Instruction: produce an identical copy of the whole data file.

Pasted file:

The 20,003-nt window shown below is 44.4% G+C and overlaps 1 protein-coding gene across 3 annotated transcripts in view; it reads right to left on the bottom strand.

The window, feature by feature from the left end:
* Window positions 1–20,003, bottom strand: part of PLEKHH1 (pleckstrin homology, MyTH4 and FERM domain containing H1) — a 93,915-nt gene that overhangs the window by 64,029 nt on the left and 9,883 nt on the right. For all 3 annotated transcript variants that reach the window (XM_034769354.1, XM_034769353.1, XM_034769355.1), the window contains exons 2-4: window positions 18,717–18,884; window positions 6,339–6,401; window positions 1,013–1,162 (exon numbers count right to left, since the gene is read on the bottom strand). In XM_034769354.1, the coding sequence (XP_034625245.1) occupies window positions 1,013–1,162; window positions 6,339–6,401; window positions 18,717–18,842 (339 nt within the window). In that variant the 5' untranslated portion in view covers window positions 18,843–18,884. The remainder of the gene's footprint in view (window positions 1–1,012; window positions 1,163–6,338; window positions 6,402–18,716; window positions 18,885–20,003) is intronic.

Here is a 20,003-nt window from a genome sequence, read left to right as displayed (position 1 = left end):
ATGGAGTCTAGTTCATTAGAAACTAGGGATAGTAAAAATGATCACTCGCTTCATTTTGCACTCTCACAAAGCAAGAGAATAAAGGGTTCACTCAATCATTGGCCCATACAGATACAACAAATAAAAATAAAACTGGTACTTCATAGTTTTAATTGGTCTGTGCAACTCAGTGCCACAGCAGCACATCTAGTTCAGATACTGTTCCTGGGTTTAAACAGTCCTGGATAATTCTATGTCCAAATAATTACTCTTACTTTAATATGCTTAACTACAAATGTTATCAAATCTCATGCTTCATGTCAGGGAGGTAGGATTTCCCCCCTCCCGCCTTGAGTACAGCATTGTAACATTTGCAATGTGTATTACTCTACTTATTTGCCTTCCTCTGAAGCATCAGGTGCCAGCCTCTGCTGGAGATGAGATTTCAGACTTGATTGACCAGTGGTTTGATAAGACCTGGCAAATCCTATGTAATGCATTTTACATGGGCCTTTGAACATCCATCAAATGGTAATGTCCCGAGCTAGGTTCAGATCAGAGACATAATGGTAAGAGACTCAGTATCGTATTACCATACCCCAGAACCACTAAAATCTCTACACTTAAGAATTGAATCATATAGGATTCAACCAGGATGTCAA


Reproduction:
The 20,003-nt window shown below is 44.4% G+C and overlaps 1 protein-coding gene across 3 annotated transcripts in view; it reads right to left on the bottom strand.

The window, feature by feature from the left end:
* Window positions 1–20,003, bottom strand: part of PLEKHH1 (pleckstrin homology, MyTH4 and FERM domain containing H1) — a 93,915-nt gene that overhangs the window by 64,029 nt on the left and 9,883 nt on the right. For all 3 annotated transcript variants that reach the window (XM_034769354.1, XM_034769353.1, XM_034769355.1), the window contains exons 2-4: window positions 18,717–18,884; window positions 6,339–6,401; window positions 1,013–1,162 (exon numbers count right to left, since the gene is read on the bottom strand). In XM_034769354.1, the coding sequence (XP_034625245.1) occupies window positions 1,013–1,162; window positions 6,339–6,401; window positions 18,717–18,842 (339 nt within the window). In that variant the 5' untranslated portion in view covers window positions 18,843–18,884. The remainder of the gene's footprint in view (window positions 1–1,012; window positions 1,163–6,338; window positions 6,402–18,716; window positions 18,885–20,003) is intronic.

Here is a 20,003-nt window from a genome sequence, read left to right as displayed (position 1 = left end):
ATGGAGTCTAGTTCATTAGAAACTAGGGATAGTAAAAATGATCACTCGCTTCATTTTGCACTCTCACAAAGCAAGAGAATAAAGGGTTCACTCAATCATTGGCCCATACAGATACAACAAATAAAAATAAAACTGGTACTTCATAGTTTTAATTGGTCTGTGCAACTCAGTGCCACAGCAGCACATCTAGTTCAGATACTGTTCCTGGGTTTAAACAGTCCTGGATAATTCTATGTCCAAATAATTACTCTTACTTTAATATGCTTAACTACAAATGTTATCAAATCTCATGCTTCATGTCAGGGAGGTAGGATTTCCCCCCTCCCGCCTTGAGTACAGCATTGTAACATTTGCAATGTGTATTACTCTACTTATTTGCCTTCCTCTGAAGCATCAGGTGCCAGCCTCTGCTGGAGATGAGATTTCAGACTTGATTGACCAGTGGTTTGATAAGACCTGGCAAATCCTATGTAATGCATTTTACATGGGCCTTTGAACATCCATCAAATGGTAATGTCCCGAGCTAGGTTCAGATCAGAGACATAATGGTAAGAGACTCAGTATCGTATTACCATACCCCAGAACCACTAAAATCTCTACACTTAAGAATTGAATCATATAGGATTCAACCAGGATGTCAA